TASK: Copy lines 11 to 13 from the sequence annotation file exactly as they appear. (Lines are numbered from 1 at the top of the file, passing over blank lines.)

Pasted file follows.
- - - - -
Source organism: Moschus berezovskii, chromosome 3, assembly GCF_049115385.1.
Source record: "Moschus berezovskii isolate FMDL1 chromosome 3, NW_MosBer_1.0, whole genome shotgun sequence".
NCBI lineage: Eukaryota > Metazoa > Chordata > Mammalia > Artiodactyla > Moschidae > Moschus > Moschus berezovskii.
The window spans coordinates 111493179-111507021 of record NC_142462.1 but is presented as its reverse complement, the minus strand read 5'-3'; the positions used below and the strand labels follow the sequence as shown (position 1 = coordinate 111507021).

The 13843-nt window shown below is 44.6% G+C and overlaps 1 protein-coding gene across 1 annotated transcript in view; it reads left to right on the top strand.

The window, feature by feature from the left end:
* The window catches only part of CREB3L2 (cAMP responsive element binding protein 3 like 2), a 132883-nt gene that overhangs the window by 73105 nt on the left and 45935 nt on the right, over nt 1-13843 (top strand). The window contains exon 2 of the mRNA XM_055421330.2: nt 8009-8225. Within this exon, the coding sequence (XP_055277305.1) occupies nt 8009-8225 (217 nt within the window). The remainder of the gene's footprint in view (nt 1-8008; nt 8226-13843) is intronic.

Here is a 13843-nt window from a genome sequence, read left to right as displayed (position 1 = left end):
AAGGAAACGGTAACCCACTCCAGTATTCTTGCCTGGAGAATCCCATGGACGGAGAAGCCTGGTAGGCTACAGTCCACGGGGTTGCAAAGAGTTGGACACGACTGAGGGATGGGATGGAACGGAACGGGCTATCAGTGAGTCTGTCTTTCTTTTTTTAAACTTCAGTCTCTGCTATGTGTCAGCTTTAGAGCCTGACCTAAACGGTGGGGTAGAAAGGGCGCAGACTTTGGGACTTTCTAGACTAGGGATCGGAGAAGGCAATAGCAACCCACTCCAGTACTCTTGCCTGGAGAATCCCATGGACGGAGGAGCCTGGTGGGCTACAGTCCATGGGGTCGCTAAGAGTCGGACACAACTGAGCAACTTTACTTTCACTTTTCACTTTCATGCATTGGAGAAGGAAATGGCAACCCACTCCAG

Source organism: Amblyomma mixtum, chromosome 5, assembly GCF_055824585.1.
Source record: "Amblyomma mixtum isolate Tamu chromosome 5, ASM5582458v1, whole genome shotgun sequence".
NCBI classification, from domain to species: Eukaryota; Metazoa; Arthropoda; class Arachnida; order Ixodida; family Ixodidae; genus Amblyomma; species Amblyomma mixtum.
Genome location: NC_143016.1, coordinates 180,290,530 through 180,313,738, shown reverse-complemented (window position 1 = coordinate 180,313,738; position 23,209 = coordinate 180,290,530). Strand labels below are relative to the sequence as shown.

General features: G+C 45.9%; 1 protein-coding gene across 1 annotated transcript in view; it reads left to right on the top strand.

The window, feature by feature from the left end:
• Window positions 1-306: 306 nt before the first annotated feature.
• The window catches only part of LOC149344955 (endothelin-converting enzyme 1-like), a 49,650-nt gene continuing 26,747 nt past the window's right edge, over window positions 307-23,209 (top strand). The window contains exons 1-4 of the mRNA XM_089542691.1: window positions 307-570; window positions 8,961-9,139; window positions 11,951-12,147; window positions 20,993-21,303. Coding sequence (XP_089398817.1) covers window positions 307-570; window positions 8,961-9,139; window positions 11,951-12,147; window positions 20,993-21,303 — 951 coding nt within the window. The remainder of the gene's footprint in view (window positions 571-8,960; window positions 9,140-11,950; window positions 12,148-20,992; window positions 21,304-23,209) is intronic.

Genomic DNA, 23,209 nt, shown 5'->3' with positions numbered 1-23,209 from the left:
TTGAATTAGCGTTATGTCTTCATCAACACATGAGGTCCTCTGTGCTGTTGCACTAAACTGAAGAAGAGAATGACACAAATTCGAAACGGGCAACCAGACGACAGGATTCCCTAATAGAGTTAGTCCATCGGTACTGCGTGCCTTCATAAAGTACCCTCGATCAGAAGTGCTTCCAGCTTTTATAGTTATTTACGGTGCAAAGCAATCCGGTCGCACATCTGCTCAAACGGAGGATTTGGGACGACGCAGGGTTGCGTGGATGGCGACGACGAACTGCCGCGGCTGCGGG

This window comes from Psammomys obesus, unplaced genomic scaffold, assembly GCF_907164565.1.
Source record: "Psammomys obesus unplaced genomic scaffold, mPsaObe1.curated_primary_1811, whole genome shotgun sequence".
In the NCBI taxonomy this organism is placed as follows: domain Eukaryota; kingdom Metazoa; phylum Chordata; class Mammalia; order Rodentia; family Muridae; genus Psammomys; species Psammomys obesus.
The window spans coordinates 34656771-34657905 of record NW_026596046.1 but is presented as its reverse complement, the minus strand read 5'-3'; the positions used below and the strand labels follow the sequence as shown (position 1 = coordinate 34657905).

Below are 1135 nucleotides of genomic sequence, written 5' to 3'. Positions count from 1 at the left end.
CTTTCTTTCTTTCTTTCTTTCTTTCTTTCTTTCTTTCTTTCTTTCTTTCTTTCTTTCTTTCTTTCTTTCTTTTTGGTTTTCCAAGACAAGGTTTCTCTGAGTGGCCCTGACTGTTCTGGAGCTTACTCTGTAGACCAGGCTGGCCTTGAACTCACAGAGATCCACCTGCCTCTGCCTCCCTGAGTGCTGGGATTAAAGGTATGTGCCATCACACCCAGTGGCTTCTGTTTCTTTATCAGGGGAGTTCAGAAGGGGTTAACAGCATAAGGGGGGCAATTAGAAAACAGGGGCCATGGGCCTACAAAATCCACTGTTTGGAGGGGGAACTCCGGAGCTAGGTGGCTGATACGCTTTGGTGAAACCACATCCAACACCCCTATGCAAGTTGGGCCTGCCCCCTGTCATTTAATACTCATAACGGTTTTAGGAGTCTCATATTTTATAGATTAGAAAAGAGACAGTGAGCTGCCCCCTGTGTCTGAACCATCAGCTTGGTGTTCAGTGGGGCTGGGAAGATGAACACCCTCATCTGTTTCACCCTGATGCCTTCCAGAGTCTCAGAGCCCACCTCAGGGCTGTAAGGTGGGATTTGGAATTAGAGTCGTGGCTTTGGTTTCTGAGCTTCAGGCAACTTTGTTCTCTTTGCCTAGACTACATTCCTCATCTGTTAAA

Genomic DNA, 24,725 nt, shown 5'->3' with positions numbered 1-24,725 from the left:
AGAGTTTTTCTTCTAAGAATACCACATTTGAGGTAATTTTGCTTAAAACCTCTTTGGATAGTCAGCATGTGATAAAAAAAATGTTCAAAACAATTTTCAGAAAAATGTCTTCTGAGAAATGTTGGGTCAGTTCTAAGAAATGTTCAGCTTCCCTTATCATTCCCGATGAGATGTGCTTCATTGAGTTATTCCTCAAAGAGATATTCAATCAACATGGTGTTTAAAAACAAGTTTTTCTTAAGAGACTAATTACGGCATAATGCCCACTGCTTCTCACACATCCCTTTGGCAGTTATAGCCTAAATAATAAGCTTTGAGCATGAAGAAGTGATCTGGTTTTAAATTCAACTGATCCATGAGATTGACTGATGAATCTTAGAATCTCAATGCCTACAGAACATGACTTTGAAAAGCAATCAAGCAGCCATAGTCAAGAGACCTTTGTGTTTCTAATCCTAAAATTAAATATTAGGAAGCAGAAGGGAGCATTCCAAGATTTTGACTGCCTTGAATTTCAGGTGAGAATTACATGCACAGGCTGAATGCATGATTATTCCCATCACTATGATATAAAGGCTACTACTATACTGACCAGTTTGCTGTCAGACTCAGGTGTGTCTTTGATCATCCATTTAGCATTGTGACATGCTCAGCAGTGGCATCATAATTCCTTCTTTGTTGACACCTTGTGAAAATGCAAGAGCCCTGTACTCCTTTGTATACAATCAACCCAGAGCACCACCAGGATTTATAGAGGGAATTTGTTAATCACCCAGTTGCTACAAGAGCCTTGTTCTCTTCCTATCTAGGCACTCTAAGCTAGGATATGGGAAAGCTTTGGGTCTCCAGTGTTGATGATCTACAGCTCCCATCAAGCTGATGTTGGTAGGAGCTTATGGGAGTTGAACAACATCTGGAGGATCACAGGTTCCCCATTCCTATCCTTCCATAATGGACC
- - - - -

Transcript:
Source record: "Amblyomma mixtum isolate Tamu chromosome 5, ASM5582458v1, whole genome shotgun sequence".
NCBI classification, from domain to species: Eukaryota; Metazoa; Arthropoda; class Arachnida; order Ixodida; family Ixodidae; genus Amblyomma; species Amblyomma mixtum.
Genome location: NC_143016.1, coordinates 180,290,530 through 180,313,738, shown reverse-complemented (window position 1 = coordinate 180,313,738; position 23,209 = coordinate 180,290,530). Strand labels below are relative to the sequence as shown.